Printed Circuit Board Assembly & PCB Design SMT Electronics Assembly Manufacturing Forum

Printed Circuit Board Assembly & PCB Design Forum

SMT electronics assembly manufacturing forum.

Viscometer - paste or glue measurements



Viscometer - paste or glue measurements | 25 May, 2001

Is anyone out there is the contract or the OEM sections using viscometers to check solder paste or glue for acurate process definitions. By this I mean check the materials viscosity over a period of time and measure the degradation of performance, then instruct operators that upon meeting the following condition(s) time;temp;humidity that the associated viscosity of the material non-conforming less than 25mil print for paste / or less than 17.5 mil wide apertures.

The reason I am asking this is that I wanted to purchase some spare parts for a Brookfield Viscometer and asked for the approval. I was asked "why would we want to do this?", and something to the affect of "no one else is".

Take it easy on me Dave F. Read as "smackdowns" are accepted, but dang they hurt. I am fairly new at this, but after reading this forum for over a year, I know I am supposed to check the archives = 1 hit appeared (maybe it was covered in the old lost ones)

reply »


Viscometer - paste or glue measurements | 25 May, 2001

We don't measure the viscosity of paste or epoxy as a proces control method. Look here

reply »



Viscometer - paste or glue measurements | 25 May, 2001

Thanks Dave, you were pretty quick on that response, and it was well taken. Cal or Wolfgang any thoughts or should I go find a rock to climb under?

reply »


Viscometer - paste or glue measurements | 27 May, 2001

Listen, you can figure this-out from your particular situation.

Do this: 1 Talk to your operators and determine if they see viscosity changes in your materials. 2 Talk to the people doing viscosity measurements and determine if they see viscosity changes in your materials. 3 Chart the viscosity measurements you've already taken on these materials. [If you have worn-out the machine, you probably have boat loads of data. The question is: "What have you been doing with the data?"]

With this information, you can determine if you need repacement parts or refinement of your application of SPC methods. [And maybe size yourself for the rock you mentioned. Or rather, can you take advantage of the situation and review other useless process measurements that your making?]

Bottom line: If you see a substantial amount of variation or excessive R, you need to either (1) notify your suppler that their performance needs improvement or (2) get a new supplier. Their process is just not in control.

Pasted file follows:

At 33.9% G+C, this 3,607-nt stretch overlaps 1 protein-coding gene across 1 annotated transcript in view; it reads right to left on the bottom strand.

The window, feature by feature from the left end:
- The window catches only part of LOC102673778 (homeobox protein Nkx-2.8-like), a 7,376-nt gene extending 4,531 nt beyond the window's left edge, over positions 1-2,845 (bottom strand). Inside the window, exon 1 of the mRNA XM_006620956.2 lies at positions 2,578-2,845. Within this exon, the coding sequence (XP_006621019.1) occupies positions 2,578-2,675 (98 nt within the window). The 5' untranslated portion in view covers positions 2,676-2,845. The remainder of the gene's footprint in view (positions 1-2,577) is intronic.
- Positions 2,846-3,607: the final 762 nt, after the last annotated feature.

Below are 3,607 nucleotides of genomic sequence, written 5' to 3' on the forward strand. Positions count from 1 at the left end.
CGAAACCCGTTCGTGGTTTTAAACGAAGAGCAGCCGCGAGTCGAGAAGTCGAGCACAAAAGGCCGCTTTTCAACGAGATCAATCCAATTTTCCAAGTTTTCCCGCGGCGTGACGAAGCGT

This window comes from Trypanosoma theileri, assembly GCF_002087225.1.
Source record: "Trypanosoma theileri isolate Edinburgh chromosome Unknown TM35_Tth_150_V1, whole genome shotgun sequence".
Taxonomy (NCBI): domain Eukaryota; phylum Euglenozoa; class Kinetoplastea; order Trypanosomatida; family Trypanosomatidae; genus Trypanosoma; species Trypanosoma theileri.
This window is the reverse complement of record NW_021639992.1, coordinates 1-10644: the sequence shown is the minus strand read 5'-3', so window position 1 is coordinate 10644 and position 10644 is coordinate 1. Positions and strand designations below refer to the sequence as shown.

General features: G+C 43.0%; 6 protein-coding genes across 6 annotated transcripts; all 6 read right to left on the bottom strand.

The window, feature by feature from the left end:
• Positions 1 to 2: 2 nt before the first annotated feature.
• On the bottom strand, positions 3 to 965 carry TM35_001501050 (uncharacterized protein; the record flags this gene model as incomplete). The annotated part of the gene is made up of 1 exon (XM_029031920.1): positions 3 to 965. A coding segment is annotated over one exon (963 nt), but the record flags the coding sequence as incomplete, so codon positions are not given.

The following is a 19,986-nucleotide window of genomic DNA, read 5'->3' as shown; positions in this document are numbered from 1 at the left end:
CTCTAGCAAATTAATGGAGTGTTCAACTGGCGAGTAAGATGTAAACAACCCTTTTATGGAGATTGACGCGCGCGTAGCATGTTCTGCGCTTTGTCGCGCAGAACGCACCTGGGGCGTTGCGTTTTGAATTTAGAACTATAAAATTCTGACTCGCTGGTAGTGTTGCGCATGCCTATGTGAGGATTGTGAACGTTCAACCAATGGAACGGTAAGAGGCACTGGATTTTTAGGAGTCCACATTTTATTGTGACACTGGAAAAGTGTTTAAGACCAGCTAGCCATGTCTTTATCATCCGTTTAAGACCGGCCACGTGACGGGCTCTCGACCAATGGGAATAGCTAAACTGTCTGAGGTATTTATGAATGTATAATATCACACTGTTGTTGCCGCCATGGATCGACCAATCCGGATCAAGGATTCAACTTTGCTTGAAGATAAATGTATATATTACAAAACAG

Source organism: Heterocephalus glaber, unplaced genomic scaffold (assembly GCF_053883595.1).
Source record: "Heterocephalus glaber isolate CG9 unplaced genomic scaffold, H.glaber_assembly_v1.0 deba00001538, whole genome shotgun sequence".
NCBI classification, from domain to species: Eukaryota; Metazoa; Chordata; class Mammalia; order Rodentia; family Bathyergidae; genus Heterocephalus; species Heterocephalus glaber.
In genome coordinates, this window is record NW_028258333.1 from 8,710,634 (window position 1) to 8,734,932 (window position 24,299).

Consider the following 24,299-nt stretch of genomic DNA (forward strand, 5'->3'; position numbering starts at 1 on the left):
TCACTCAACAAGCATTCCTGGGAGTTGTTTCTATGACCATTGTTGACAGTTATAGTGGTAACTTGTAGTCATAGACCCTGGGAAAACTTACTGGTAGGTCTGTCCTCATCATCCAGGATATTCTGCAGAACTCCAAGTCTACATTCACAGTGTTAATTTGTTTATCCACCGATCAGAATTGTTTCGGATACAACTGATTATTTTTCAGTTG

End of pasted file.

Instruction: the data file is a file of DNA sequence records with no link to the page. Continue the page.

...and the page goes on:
reply »


Viscometer - paste or glue measurements | 29 May, 2001

Why not find a rock to climb on instead of under ?

You may find that it needs TRUST in your safety equipment ( harness, rope, slings, partner .... ) and concentration on your part to succeed that task.

I haven�t checked those proposed parameters but well chosen my supplier of the equipment I work with and up to now there has been no reason to complain (except for bare boards ;-( ) . If something kept me from reaching the summit it was my fault or lack of necessary ability.

If it turned out that a piece of equipment didn�t act the way it should be I replaced it or chose another brand.

As I see it, trust is a must for me in this job because I can�t control everything, I�ve to look for my own performance.

Hope that you get what want and for me that I get what I need


reply »


Viscometer - paste or glue measurements | 29 May, 2001

No body really does these days - unless they work for someone who believes in duplicating what the vendor has already done. It used to be a good think to do in the past, cause most pastes and adhesives where kind of sensitive, but today most materials are pretty tuff. Most vendors of paste and adhesive will supply you with all the data you need by each lot you receive, so why try to duplicate it? Plus, I've found that when you do, you can start to quarantine a lot of material and cause yourself some headaches just cause someone ran the viscosity test wrong. So trust your vendor's data. I find making a yearly visit to actually see them doing the test is not only fun, but pretty informative too! A round of golf doesn't hurt either! I just wish more paste and adhesive vendors shipped out of Hawaii!

reply »



Viscometer - paste or glue measurements | 5 June, 2001

I don't understand why you wanna do this. The vendor has done this part for you and actually they have a recommended glue / solder paste life on the stencil or pcb (e.g. 6 hrs, 8 hrs.). If you will stick with their recommendations you won't be lost provided you monitor and maintain your factory temp. and humidity.

reply »



Viscometer - paste or glue measurements | 6 June, 2001

We do it because we have had problems in the past. We accept the viscosity certs sent from the vendor, but we run a check on a sample sent in. We have had problems in the past with material sent from the factory sitting on a loading dock or somewhere else and the consistency of the paste changed when it got to our receiving dock. We wouldn't run a test on the line, what we see from the line is that with the normal pressure, the paste is too runny or there's not enough paste being dispensed. We then run the viscosity check and usually we find that it's out of our spec range.

Personally, I believe in incoming inspection. Too many times we've lost boards and time because the materials coming in weren't what the certs said they were.

reply »

Conductive Adhesive & Non-Conductive Adhesive Dispensing

See Your 2024 IPC Certification Training Schedule for Eptac